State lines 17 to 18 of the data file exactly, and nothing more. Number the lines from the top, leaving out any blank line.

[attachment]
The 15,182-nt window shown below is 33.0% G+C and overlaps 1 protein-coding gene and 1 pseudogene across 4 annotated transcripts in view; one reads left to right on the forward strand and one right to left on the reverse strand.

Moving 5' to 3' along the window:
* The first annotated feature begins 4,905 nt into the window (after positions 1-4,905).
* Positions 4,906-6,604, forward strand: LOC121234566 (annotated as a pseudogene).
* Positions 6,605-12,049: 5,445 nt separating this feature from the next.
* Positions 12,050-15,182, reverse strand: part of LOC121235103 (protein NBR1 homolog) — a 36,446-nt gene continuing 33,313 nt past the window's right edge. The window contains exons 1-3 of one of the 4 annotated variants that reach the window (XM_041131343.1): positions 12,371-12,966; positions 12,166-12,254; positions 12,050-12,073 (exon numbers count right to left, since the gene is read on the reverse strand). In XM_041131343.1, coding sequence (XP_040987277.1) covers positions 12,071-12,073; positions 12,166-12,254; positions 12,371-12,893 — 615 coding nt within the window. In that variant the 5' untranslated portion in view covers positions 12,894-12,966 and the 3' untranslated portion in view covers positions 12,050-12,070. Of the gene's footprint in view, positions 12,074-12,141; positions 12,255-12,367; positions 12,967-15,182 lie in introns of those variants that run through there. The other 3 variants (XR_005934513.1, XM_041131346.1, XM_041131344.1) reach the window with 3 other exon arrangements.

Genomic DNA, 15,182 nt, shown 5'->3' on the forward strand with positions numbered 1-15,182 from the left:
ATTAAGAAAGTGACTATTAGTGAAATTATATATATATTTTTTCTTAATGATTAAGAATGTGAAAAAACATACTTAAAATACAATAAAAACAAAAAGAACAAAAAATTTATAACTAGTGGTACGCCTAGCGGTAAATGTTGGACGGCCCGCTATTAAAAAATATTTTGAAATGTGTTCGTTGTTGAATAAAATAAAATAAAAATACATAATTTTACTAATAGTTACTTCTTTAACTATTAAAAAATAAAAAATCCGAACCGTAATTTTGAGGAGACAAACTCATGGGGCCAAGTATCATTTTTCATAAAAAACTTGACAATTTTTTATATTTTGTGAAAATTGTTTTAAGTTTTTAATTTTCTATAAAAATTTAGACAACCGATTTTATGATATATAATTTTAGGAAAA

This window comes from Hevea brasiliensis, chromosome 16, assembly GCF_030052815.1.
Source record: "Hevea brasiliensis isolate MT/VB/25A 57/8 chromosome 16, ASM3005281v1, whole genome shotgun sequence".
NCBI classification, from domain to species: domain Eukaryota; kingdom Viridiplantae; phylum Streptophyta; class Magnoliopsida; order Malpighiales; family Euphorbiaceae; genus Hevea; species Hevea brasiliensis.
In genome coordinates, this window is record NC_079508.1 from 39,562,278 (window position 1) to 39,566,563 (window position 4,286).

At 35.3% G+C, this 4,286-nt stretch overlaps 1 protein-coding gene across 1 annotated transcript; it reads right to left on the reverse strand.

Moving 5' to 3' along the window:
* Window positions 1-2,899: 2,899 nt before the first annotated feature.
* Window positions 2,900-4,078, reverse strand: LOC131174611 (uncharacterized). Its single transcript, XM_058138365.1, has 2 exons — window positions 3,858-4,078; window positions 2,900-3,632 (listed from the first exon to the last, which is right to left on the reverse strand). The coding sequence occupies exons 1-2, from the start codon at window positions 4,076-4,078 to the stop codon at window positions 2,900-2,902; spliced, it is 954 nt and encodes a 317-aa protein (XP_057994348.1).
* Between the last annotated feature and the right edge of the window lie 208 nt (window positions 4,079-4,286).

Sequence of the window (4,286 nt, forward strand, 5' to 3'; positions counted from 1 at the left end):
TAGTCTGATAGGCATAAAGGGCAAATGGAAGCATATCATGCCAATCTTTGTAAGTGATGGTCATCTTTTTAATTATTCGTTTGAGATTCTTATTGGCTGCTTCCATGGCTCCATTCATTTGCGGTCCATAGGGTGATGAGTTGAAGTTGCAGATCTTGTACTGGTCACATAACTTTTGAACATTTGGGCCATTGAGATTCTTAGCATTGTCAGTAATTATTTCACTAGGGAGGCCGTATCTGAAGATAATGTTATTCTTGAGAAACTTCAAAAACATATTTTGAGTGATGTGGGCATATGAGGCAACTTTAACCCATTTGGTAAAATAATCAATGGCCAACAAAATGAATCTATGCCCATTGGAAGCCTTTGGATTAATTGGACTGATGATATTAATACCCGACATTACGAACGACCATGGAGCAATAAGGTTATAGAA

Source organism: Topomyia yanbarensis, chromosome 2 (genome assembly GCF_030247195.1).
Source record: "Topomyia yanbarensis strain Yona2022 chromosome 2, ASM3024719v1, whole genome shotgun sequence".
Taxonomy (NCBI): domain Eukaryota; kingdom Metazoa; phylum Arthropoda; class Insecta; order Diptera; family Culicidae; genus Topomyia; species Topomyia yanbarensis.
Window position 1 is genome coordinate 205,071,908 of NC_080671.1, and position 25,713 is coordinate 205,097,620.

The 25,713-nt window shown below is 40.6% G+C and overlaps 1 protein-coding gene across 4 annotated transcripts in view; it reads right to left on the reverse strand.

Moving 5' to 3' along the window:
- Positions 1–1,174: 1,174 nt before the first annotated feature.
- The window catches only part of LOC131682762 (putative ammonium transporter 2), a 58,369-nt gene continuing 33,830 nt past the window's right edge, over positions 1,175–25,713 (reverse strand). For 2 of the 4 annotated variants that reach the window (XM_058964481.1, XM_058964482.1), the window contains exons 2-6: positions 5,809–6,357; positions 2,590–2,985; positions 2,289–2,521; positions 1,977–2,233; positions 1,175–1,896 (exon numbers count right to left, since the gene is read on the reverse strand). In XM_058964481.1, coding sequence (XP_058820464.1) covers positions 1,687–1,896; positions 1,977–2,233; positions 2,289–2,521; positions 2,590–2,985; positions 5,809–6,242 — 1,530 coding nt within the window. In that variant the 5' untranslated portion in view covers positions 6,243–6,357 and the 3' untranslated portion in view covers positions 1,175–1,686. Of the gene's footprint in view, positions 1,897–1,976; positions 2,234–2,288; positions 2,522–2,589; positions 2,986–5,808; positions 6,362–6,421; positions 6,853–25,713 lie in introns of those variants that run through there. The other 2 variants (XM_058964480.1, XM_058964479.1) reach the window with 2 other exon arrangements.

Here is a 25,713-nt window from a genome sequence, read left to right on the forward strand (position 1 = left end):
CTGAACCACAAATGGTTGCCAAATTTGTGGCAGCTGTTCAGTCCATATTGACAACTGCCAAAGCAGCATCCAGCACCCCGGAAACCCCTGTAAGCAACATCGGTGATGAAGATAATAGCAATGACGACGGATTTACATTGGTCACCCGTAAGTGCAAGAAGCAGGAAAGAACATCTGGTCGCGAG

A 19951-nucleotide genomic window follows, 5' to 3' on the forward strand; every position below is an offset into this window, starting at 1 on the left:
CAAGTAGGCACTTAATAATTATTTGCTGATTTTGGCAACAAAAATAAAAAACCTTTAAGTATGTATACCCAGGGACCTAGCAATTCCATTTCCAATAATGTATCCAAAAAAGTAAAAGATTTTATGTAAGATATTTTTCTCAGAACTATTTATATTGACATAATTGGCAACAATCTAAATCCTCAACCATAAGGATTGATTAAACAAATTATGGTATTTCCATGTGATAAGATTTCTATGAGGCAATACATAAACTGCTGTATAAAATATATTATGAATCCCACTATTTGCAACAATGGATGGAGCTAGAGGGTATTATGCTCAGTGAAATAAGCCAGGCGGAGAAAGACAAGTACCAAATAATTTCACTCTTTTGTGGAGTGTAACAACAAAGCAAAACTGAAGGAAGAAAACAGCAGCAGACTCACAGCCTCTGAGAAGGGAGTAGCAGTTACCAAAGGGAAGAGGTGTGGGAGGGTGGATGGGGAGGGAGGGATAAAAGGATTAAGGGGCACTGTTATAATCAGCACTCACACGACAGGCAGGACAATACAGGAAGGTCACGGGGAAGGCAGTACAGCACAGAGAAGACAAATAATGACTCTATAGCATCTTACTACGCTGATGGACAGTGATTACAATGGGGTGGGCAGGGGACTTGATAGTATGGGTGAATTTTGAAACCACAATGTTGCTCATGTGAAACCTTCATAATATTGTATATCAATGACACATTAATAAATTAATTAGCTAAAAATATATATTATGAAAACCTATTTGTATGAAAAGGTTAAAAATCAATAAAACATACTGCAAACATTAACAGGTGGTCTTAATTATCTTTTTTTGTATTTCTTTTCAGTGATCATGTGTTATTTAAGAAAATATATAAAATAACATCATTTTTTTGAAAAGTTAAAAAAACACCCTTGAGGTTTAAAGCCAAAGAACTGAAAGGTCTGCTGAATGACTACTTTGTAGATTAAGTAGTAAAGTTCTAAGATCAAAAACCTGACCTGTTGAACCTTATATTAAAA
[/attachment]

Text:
* Between the last annotated feature and the right edge of the window lie 208 nt (window positions 4,079-4,286).

Sequence of the window (4,286 nt, forward strand, 5' to 3'; positions counted from 1 at the left end):